One highlight of the iHA-6’s performance was its solid grip on spatial layering and imaging. On “How Loud The Heart Gets” from Lucius’ debut album, Wildewoman (CD, Mom+Pop, MP120-2), the iHA-6 faithfully conveyed the sense of space generated from the interplay between the plucked strings and the percussion during the introduction. Images were fairly dimensional and well-delineated. There was a convincing notion of depth to the presentation. Vocals possessed a decent amount of inner detail without edginess. The iHA-6 displayed a similar character when I fed it “White Knuckles” from Tegan and Sara’s latest foray into retro 80’s synth-pop Love You To Death (CD, Vapor/Warner Bros., 553726-2). The opening measures in this track have the main vocals shadowed in the distance by a processed version pitched lower and set back in the soundscape. The Cayin handily resolved this perspective and exhibited a smooth quality to its delivery that never overemphasized the sometimes hot treble balance of the album.

Another strength of the iHA-6 lay in its precise, clean, and even-handed rendition of the audible frequency spectrum. Cueing up “Heartbroken, In Disrepair” from Dan Auerbach’s solo effort Keep It Hid (CD, Nonesuch 517241-2), the Cayin served up a smooth vocals with decent rhythmic drive. I felt that it didn’t quite retrieve all the detail from Auerbach’s performance, but it more than made up for that with a fairly tight and punchy portrayal of the drums and good body to the fuzzed guitar riffs. The same degree of control and finesse served the amp well on acoustic fare. “I’m Old Fashioned” from Blue Train (24/192 AIFF, HDTracks) came through clean and textured, with good heft in the bass line and ample inner detail to piano and brass instruments. Murray Perahia’s stunning performance of the final movement to Schumann’s sole piano concerto (CD, Sony Classical, SK 64577) was emotionally engaging and rendered with a good degree of transparency, dynamics, and air.

I tried the amp in fully balanced mode and didn’t note too many changes. Perhaps there was a smidge more depth to its presentation along with slightly more dimension to the images even as it retained its precise and composed character.

Sound – iDAC-6

The Cayin iDAC-6 exhibited an unshakable poise in reproducing all the formats I threw at it – whether ‘Redbook’ PCM, high-res PCM, or DSD. Images were clean and distinct and the presentation was smooth and non-fatiguing. This DAC would be at home in a resolving headphone or two-channel setup. One thing to note is that the balanced output will always have the tubes in the playback chain, no matter how many times you push the ‘Timbre’ button.

Cayin seems to have a keen understanding of how to map out the spatial relationships from a recording. The iDAC-6 spun an excellent rendition of “Third Eye” from Florence + the Machine’s latest album How Big, How Blue, How Beautiful (24/96 AIFF, HDTracks). It deftly layered the instruments in the soundscape and images were well defined and stable. This also served it well on orchestral fare. Saint-Saëns’ Symphony No. 3 ‘Organ’ (DSF/SACD, Telarc, SACD-60634) possessed realistic scale. The DAC captured the ambiance of the church that served as the recording space without having it intrude on the main performance. Massed strings and brasses were rendered with a preciseness that never veered into analytical territory. The Cayin remained firm in its resolve during the thunderous finale.

That same composure and even-handed treatment of the audible frequency spectrum continued to serve it well on some more delicate fare. On a high-res copy of “The Girl From Ipanema” from Getz/Gilberto (24/96 AIFF, HDTracks), possessed clarity and transparency in spades. It never overreached into a more analytical approach to its presentation, rather the music seemed to be so cleanly rendered that it was hard not to be summarily impressed. Here I experimented a little bit by switching between the solid state and tubed output stages. The latter kept the evenness of tone and traded slightly denser images for less overall resolution. It wasn’t the typical ‘tube sound’ that some glassheads might crave and solid-state proponents might call into question the slightly softer quality. Still, it’s nice that it’s there for a change of pace.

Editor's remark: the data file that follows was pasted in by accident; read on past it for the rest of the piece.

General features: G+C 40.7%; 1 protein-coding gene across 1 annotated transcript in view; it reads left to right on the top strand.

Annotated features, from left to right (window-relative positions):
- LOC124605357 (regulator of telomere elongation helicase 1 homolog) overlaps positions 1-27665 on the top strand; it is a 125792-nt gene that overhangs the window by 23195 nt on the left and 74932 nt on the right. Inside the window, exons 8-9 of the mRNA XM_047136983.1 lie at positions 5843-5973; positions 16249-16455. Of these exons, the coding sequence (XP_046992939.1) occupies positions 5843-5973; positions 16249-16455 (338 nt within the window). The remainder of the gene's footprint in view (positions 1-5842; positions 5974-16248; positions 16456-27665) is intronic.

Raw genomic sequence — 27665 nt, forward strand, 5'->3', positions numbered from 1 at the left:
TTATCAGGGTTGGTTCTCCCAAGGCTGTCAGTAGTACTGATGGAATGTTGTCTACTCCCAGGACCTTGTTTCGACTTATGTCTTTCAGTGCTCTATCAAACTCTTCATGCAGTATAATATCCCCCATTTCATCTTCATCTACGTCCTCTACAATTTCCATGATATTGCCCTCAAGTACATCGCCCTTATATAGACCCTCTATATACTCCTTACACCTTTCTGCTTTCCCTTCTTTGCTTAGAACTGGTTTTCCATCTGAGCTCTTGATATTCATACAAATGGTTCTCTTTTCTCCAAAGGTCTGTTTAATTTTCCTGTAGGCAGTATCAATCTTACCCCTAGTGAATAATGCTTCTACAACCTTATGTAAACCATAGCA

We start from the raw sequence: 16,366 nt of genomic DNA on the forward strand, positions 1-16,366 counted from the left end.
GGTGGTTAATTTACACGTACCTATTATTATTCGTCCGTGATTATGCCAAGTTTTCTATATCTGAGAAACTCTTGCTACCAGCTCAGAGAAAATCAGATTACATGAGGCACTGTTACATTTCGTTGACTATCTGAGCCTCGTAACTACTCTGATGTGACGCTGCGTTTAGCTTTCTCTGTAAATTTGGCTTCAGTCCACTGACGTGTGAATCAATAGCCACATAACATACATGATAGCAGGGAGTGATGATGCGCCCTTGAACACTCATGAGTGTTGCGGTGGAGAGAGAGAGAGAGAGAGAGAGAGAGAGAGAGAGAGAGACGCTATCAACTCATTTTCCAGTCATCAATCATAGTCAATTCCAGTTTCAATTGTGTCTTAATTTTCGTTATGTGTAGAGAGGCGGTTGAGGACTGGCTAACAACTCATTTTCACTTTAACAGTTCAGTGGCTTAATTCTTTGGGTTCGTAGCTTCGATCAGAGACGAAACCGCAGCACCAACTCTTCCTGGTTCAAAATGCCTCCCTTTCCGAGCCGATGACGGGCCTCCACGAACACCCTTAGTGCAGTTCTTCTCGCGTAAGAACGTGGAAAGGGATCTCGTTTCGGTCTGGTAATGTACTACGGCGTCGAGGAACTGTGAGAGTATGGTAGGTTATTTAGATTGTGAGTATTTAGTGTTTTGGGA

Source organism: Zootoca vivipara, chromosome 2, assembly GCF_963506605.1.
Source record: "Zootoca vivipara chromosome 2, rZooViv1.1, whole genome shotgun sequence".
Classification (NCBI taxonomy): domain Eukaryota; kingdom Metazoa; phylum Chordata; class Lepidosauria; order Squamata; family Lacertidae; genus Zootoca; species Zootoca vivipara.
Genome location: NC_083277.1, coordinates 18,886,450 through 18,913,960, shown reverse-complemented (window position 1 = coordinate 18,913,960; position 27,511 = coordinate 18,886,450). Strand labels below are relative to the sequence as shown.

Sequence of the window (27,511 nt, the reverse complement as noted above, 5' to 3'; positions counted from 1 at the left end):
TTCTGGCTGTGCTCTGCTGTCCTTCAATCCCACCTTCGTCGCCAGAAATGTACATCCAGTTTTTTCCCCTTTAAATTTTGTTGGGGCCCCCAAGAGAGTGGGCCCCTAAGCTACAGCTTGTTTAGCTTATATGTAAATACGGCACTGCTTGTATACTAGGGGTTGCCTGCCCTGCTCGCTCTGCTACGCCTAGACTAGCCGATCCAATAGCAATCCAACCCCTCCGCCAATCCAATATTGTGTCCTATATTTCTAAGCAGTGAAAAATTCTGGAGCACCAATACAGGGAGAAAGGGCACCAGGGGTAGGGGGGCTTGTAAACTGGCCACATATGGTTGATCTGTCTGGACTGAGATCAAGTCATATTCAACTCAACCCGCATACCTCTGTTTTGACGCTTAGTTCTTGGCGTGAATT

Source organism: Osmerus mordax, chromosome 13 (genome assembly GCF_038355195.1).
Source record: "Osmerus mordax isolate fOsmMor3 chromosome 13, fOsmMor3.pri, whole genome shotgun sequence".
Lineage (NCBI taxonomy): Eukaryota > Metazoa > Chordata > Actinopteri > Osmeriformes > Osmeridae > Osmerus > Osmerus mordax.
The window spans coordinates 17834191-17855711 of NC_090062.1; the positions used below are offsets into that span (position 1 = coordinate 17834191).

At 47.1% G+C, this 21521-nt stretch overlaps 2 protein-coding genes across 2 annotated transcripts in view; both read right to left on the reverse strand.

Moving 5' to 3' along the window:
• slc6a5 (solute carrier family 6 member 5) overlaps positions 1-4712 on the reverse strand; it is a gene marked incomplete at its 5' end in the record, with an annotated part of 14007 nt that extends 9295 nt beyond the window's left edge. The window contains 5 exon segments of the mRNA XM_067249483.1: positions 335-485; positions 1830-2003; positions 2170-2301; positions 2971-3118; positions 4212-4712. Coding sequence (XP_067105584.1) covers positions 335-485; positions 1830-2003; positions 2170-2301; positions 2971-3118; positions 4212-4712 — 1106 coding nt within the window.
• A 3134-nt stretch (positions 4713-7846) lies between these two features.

Comparisons

I compared the iHA-6 to my current solid state reference, the HeadAmp GS-1. It was fairly difficult to tell the two apart as both exhibited equal amounts of grip in the lower registers and displayed a fine knack for precise imaging. I still thought the GS-1 edged out the iHA-6 in ultimate clarity and transparency and sounded just a tad more visceral in the bass but it was an incredibly close call. Next to the Sonett 2, the iHA-6 again proved itself to be an imaging champ, but the Sonett offered up a more organic presentation with denser timbre to instruments and vocals. Still, going back and forth between the solid state Cayin and the tubed Sonett 2, I could see a case for having both on hand, depending on mood.

When I pitted the iDAC-6 against my Ayre QB-9 DSD and Ayre C-5xeMP, I noted that the Cayin’s overall tonal balance was remarkably similar to that of the Ayre sources. Yet the Ayre painted a more realistic portrayal with more fleshed-out images – even with the Cayin’s tubed output stage engaged. Both had excellent amounts of clarity and resolution, but it was easier to suspend disbelief while listening to the Ayre and simply flow with the music. Relative to the Ayre sources, the Cayin couldn’t quite shake off the last trace of artifice that made me think I was listening to an excellent reproduction.

Conclusions

Cayin’s latest foray into head-fi is definitely worthy of your consideration if you’re looking for sound that’s athletic and dynamic with a precisely defined soundscape. Though it’s not inexpensive, I think it’s a good value for the price paid. I wouldn’t be surprised if it gets you off the audiophile equipment treadmill and wanting to buy more music. If that is indeed the case, the Cayin then becomes truly priceless.

Associated Equipment

Headphones – Audeze LCD-XC, Sennheiser HD 600

Loudspeakers – Vandersteen 3A Signatures

Amplification – Ayre Acoustics AX-5 Twenty, Donald North Audio Sonett 2, HeadAmp GS-1 w/ Dynalo+ modules

Sources – Ayre Acoustics C-5xeMP, Ayre Acoustics QB-9 DSD

Cabling – Blue Jeans BJC Twelve speaker cable, Blue Jeans LC-1 unbalanced and 1800F balanced interconnects

Power – Bryston BIT-15, ZeroSurge 8R15W-I